UCLA Extension
Tag Archives: Howard Hirsch

Congratulations to Kim Drinkward, winner of the $1000 James R. Northcutt Scholarship Award!

On behalf of the UCLA Extension Interior Design Program, we would like to congratulate Kim Drinkward on having been selected as the winner of the Introductory Level Scholarship.  She were selected in consultation with Eleanor Schrader based upon the excellence of your work in the Fundamentals of Interior Design class.

Thank you for representing our program with such success, and best of luck in your future endeavors.

Congratulations to Beth Fortune, winner of the $3,000 Howard Hirsch Design Scholarship Award!

Beth Fortune 1Beth Fortune is a current student in the Advanced Level/Master’s Program and is new to the world of Interior Architecture, but not to design. Prior to enrolling in the Arc+ID program, Beth was an Art Director in advertising as well as a Photo Stylist. However, Interior Design is where she believes she belongs. “I’m excited to have found a career path in which there is endless opportunity for learning and growth,” Beth exclaims, “I’m eager to be part of a profession that makes people’s lives better by shaping and improving the spaces that surround them. I feel that I have found my place in the world.”

Beth was awarded the $3,000 Howard Hirsch Design Scholarship for her Studio III project, which was nominated by her instructor, Chinmaya Misra. Her project addressed dual-use programming with a furniture solutions company housing both showroom and offices in a 2,600 square-foot space in an historic downtown Los Angeles building.

“Studio III was a great introduction to the Master’s program. Professor Misra challenged students to take their projects to the next level. Her feedback was focused and very smart, and resulted in professional level projects from everyone in the class.”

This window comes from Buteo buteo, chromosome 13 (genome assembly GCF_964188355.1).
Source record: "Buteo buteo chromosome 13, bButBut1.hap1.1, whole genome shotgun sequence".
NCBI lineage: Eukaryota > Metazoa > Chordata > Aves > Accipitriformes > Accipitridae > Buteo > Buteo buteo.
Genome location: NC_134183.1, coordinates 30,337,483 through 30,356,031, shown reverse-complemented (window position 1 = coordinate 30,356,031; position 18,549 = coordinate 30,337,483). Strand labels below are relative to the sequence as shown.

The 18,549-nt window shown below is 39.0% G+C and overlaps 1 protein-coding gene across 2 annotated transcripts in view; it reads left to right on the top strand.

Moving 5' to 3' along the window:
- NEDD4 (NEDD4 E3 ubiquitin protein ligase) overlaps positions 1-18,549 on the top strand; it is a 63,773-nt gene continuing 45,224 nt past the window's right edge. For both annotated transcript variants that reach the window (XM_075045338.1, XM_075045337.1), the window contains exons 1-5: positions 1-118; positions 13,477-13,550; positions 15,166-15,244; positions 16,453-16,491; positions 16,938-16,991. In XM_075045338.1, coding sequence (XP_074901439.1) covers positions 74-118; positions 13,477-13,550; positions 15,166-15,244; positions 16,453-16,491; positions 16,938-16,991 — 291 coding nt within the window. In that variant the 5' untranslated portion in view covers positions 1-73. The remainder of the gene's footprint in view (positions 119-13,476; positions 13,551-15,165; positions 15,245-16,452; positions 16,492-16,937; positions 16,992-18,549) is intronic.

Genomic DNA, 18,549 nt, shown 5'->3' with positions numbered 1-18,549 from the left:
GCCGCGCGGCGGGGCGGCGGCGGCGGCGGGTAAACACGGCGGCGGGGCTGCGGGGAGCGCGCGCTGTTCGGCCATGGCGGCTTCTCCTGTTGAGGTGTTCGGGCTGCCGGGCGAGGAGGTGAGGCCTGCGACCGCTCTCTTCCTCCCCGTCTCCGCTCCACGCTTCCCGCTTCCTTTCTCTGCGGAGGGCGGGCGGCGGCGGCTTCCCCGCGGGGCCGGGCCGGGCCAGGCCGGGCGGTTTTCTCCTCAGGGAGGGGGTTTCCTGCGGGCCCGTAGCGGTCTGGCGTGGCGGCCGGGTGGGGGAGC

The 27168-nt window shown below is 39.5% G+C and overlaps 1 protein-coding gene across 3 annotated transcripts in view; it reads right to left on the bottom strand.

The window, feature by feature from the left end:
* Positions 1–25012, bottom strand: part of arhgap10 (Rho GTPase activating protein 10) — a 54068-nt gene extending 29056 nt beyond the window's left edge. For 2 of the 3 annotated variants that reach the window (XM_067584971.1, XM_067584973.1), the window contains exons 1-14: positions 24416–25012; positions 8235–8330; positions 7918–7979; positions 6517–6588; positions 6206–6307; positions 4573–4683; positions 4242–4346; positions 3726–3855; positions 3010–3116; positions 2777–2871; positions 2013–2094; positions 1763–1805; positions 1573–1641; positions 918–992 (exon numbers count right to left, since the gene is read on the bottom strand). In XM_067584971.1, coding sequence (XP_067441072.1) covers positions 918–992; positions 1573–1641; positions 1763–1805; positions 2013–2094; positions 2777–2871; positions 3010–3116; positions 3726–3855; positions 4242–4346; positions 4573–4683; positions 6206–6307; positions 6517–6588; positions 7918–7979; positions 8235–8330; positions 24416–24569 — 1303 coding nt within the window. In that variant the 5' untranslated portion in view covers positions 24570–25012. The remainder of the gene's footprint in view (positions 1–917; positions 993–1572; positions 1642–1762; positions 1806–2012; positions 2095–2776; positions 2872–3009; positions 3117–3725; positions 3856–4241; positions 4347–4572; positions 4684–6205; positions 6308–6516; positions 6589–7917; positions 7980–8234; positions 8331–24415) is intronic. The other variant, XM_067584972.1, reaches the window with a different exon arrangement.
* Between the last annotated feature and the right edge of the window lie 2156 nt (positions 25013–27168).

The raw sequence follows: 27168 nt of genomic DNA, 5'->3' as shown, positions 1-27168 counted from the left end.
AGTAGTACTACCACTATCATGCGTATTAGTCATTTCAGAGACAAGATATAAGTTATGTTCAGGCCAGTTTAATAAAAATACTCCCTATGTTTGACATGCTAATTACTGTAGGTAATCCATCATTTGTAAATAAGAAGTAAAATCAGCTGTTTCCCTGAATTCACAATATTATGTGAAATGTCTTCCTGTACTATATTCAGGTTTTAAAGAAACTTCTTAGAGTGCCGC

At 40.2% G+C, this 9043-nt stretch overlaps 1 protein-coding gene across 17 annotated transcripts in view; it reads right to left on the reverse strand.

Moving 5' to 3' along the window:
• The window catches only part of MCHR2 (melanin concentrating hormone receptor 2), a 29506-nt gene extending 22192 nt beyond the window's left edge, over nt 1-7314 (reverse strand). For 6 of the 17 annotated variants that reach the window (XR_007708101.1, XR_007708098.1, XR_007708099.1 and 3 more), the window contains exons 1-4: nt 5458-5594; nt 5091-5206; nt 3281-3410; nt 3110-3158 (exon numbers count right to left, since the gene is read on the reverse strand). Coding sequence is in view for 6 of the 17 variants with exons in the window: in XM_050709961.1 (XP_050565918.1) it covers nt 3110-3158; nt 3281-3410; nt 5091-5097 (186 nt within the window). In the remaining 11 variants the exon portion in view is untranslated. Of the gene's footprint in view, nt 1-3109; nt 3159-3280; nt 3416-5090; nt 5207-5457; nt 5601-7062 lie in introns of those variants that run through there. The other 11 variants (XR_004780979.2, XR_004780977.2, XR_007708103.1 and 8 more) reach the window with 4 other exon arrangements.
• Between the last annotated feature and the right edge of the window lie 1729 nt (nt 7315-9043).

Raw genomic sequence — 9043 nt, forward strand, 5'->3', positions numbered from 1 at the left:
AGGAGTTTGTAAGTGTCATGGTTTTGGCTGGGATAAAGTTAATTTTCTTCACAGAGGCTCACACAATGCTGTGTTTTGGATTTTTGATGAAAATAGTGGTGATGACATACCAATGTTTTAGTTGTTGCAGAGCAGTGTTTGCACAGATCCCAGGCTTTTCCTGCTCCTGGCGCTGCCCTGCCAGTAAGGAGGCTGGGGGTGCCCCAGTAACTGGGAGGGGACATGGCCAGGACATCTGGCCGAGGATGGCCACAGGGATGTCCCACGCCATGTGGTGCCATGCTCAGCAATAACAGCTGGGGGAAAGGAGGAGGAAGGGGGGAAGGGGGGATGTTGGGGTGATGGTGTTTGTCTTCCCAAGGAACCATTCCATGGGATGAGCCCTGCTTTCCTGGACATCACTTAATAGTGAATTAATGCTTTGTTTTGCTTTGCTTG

From Design Communication I on, Beth has appreciated the real-world experience each Arc+ID instructor brings to class—and is grateful that so many instructors choose to give back to the profession by teaching.

We asked Beth to share a piece of advice for students who are looking to pursue the Master of Interior Architecture program. Here’s what she had to say: “Make the most of your time in school. It can be hard to appreciate when we’re overwhelmed with school work, but this is our time to experiment, learn, and find our design voices with support and feedback that, for the most part, does not exist in the professional world. Don’t be afraid to make mistakes, that’s the best way to learn. Oh, and to answer the age-old question of AutoCAD or Revit: both!”

Beth Fortune’s Studio III Project

Beth Fortune’s Studio III Project

Beth Fortune’s Studio III Project

The Howard Hirsch Design Scholarship for Advanced Students a $3,000 tuition credit award that is granted once a year to Masters students who have completed all classes up to and including Interior Architecture Studio III. The award is based upon the work demonstrated in projects from Interior Architecture Studio III. To find out if you are eligible for this scholarship or others, please see the Arc+ID Scholarships and Financial Aid information page.

If you have a success story, we want to hear about it!  Click here.

Congratulations to Carrie Cheung, winner of the $3,000 Howard Hirsch Design Scholarship Award!

carrie

With a Bachelor’s degree in Architectural Studies and over two years of work experience in architectural firms, international student Carrie Cheung, left her homeland of Hong Kong in December 2013 to pursue the Master of Interior Architecture program at UCLA Extension. “I believe studying abroad can widen my horizon,” Carrie stated in regards to her move to Los Angeles, “and bring me new inspiration and perspectives.”

While living in Hong Kong, Carrie worked on a number of upscale projects which included mix-use development in Mainland China, international competitions, theme park and casino development in Macau, and domestic projects in Hong Kong. “Having the opportunities to be part of those mega-scale projects and collaborating with the whole spectrum of expertise,” Carrie explained, “I found a need to further equip myself to the profession, with knowledge of the interior design discipline.”

Carrie has now completed the majority of classes in the Master’s program, including Studio III with Apurva Pande, the instructor who recognized her strong knack for design and nominated her for the Howard Hirsch scholarship. Carrie’s goal is to graduate by Summer 2015, after which she plans to apply the specialized skills and knowledge that she’ll gain from the Masters program to become a well-rounded architectural designer.